The 1969 Chevrolet Impala and other full-size cars were redesigned to give them a sculptured look on their bodysides and a slightly longer appearance overall, but kinship to prior models was obvious. Wheelbases remained at 119 inches -- just three inches longer than four-door Chevelles.
Reshaped fenders bulged around each wheel well. Rectangular taillights went within a thinner rear bumper. A freshened grille flanked by four deep-mounted headlights were framed by a thin bumper.
"We're out to put everybody on Easy Street," the sales brochure insisted. Impalas had Hide-A-Way wipers and vinyl-insert bodyside moldings. Biscaynes and Bel Airs again rounded out the full-size lineup, which also included the posh Caprice. Impala and Caprice coupes had a new option: an electric rear-window defogger. Ignition switches were mounted on the steering columns.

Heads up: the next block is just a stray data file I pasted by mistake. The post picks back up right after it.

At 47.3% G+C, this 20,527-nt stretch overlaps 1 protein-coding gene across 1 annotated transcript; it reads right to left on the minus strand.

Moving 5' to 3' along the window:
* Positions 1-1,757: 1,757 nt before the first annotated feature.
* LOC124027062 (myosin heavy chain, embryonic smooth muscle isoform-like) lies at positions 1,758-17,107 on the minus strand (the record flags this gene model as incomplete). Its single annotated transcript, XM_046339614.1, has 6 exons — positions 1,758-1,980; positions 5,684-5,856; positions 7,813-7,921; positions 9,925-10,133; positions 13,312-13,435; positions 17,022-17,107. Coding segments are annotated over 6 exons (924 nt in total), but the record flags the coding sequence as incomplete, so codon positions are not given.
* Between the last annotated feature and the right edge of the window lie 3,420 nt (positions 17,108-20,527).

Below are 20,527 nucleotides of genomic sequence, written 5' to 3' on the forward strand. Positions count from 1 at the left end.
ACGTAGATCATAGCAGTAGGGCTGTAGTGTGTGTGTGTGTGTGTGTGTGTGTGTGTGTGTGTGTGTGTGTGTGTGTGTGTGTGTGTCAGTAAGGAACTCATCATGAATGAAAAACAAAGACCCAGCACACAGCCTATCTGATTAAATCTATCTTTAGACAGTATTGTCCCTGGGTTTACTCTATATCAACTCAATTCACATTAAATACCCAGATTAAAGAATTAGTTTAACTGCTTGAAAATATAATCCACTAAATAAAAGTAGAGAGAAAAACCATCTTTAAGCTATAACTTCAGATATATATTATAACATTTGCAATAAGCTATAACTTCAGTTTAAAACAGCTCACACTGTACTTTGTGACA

Base engine remained a 155-horsepower, 250-cubic-inch six, but the bottom-end V-8 grew to 327 cubic inches and 235 horsepower. Once again the Super Sport was an engine/trim package that cost $422. A total of only 2,455 were ordered on the Impala Custom Coupe, Sport Coupe, and convertible. A 390-horsepower, 427-cubic-inch engine gave each Super Sport model an SS 427 designation.
In-between options included 255- and 300-horsepower versions of the 350-cubic-inch V-8, as well as a 265-horsepower 396.
1969 Chevrolet Biscayne, Bel Air, Impala, and Caprice Facts
| Model|| Weight range (lbs.)|| Price range (new)|| Number built|
|Biscayne||3,530-4,170|| $2,645-$3,169||68,700 (approx.)|
|Bel Air||3,540-4,230||$2,745-$3,345||156,700 (approx.)|